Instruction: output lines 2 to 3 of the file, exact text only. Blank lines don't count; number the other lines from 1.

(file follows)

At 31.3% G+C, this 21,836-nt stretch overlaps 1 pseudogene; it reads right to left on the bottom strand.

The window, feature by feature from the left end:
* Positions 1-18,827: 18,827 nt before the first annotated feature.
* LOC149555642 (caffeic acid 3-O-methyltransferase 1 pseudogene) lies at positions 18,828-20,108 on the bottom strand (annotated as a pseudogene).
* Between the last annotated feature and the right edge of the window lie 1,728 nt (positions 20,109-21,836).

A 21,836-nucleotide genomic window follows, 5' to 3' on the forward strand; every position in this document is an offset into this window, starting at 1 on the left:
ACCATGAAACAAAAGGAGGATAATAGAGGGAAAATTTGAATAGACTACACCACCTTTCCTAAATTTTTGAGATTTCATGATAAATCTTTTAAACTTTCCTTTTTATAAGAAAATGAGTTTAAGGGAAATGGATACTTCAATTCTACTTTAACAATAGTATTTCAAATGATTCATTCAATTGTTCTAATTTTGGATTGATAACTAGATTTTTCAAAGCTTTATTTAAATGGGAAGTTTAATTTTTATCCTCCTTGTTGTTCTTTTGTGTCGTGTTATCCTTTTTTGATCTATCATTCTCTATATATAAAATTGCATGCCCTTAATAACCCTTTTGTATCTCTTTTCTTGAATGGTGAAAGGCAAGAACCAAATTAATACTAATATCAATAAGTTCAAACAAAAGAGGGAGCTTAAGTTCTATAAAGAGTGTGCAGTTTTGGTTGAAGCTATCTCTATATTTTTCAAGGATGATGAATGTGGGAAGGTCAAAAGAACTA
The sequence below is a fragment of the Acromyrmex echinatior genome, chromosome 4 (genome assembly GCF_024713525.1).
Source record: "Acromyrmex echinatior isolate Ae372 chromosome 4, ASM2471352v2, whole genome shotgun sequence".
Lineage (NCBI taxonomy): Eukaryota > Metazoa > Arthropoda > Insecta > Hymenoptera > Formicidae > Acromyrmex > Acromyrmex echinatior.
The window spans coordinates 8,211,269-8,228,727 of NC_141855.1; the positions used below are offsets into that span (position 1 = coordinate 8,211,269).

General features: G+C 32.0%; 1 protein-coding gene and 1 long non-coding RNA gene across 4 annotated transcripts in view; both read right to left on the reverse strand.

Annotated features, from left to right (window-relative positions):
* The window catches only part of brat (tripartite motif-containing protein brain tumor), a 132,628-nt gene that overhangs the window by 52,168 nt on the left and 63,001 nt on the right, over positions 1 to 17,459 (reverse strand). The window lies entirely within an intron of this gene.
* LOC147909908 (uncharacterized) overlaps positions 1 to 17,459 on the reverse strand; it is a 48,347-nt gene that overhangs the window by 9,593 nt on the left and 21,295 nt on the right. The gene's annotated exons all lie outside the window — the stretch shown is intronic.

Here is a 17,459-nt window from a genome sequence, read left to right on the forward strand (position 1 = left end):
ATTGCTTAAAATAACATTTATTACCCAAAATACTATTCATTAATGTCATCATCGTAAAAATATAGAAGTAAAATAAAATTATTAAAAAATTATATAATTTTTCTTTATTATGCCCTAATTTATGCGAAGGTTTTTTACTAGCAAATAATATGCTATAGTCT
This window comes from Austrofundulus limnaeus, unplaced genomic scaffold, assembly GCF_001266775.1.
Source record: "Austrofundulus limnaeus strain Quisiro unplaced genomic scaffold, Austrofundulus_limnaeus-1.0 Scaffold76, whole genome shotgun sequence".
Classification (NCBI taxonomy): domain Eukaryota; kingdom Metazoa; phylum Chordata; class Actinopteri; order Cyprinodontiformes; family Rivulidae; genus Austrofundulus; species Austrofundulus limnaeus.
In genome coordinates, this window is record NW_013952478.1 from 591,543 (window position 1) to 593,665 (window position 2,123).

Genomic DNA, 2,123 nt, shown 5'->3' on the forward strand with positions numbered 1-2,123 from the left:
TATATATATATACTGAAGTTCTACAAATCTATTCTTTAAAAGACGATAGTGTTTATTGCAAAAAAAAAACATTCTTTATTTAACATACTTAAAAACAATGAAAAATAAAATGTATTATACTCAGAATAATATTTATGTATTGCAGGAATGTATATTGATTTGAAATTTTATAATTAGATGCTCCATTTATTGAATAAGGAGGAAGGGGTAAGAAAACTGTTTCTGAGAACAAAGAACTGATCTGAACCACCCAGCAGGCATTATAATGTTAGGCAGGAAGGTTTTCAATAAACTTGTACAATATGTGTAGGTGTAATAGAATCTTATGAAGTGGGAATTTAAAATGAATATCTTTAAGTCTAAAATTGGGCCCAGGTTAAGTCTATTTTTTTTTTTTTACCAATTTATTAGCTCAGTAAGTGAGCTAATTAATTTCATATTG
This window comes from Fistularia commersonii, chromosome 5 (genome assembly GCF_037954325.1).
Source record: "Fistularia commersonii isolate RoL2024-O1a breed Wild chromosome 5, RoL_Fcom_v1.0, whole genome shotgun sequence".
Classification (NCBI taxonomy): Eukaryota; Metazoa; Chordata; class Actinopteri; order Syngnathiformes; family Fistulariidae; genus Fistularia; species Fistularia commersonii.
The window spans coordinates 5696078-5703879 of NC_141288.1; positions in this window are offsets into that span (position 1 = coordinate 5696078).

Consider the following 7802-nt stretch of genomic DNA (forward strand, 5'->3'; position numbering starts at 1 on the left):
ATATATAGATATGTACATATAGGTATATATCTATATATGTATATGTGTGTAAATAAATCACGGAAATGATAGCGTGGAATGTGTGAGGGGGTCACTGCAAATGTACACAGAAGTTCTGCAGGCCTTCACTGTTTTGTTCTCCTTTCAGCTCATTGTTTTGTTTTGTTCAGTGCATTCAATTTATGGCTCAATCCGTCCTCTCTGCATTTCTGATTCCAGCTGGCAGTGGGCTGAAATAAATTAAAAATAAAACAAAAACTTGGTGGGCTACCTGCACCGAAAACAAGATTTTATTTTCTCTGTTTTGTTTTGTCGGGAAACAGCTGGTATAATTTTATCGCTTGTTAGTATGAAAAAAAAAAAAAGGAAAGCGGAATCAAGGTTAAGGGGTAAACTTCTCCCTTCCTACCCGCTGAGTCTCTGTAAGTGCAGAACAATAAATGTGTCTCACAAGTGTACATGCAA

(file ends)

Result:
The window, feature by feature from the left end:
* Positions 1-18,827: 18,827 nt before the first annotated feature.